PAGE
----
Constanza-Chock, S. (2020). Design justice: Community-led practices to build the world we need. MIT Press.

Kimmons, R. (2016). Effective technology integration. K-12 technology integration. Pressbooks.

Macgilchrist, F. (2021). What is “critical” in critical studies of edtech? Three responses. Learning, Media and Technology, 46(3), 243-249.

Mouza, C., Cavalier, A., & Nadolny, L. (2008). Implementation and outcomes of a laptop initiative in career and technical high school education. Journal of Educational Computing Research, 38(4), 411-452.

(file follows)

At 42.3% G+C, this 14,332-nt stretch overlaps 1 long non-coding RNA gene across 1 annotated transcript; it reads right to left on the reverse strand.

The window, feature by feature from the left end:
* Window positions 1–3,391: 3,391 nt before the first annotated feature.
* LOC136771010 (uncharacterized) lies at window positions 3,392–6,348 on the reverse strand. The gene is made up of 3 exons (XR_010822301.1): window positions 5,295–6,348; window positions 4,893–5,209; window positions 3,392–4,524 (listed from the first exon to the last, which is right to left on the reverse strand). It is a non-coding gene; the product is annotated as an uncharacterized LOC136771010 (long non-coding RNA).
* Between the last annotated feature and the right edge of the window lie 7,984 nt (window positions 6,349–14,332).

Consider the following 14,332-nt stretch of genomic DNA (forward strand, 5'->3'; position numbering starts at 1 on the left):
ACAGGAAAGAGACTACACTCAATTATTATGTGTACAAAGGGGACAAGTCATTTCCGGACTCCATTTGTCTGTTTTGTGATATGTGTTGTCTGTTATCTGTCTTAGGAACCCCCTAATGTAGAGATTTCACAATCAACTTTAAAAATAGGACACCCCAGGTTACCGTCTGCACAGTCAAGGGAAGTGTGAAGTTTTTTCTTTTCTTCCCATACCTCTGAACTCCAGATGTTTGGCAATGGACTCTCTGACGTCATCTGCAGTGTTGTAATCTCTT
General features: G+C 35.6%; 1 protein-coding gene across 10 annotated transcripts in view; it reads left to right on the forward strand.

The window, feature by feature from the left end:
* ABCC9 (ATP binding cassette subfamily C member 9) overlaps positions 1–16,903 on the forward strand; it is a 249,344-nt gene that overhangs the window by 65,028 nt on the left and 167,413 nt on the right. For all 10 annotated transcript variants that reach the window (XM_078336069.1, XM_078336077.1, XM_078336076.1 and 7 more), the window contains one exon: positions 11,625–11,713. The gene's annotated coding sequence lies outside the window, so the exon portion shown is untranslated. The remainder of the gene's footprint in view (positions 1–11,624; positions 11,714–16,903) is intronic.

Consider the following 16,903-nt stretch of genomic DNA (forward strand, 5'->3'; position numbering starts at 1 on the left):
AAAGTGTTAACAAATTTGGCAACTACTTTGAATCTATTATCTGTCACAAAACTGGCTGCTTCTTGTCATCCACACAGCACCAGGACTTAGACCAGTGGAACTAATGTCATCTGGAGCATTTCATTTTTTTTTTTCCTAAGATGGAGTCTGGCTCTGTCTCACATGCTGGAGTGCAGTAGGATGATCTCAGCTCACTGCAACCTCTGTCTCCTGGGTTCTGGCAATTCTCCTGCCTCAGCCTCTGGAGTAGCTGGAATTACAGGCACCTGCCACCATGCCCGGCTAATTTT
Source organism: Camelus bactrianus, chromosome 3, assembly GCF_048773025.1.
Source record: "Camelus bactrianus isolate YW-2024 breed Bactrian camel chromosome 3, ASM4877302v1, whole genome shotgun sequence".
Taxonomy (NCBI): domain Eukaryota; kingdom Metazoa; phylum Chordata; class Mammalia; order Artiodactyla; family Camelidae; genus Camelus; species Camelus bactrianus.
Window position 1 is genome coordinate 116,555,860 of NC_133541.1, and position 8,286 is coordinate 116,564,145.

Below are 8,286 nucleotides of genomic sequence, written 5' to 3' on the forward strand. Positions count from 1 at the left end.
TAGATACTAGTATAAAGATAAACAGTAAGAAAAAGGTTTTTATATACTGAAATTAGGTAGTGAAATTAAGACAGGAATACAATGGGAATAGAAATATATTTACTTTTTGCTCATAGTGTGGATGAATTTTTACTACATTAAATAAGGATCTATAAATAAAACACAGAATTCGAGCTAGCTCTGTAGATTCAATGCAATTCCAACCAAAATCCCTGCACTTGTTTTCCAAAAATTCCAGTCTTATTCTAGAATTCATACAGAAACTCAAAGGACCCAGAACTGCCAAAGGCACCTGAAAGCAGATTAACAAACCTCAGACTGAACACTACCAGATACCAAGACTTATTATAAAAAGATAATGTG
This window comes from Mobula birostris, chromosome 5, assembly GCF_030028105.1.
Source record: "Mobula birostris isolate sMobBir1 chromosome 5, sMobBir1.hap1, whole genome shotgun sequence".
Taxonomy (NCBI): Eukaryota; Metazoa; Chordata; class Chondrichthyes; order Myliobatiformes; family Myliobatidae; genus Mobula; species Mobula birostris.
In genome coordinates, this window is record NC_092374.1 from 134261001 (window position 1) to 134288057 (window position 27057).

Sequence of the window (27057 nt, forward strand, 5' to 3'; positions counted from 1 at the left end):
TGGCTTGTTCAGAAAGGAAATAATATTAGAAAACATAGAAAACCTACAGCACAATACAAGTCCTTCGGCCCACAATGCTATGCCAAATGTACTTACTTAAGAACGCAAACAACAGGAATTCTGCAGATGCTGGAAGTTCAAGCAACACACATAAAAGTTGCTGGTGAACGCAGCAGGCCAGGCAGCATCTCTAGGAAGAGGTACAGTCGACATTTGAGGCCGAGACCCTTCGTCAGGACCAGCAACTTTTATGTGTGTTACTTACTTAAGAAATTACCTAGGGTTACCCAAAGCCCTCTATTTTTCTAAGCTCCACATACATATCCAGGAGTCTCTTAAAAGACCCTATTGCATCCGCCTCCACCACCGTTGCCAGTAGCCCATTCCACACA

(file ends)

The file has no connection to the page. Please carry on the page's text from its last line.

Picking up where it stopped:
Mouza, C., & Lavigne, N.C. (2000). Introduction to emerging technologies for the classroom: A learning sciences perspective. In C. Mouza & N.C. Lavigne (Eds), Emerging technologies for the classroom: A learning sciences perspective (pp. 1-12). Springer.

Office of Educational Technology. (2022). Advancing digital equity for all. Author.

Wenglinsky, H. (1998). Does it compute? The relationship between educational technology and student achievement in mathematics. Educational Testing Service.

Windschitl, M., & Sahl, K. (2002). Tracing teachers’ use of technology in a laptop computer school: The interplay of teacher beliefs, social dynamics, and institutional culture. American Educational Research Journal, 39(1), 165–205.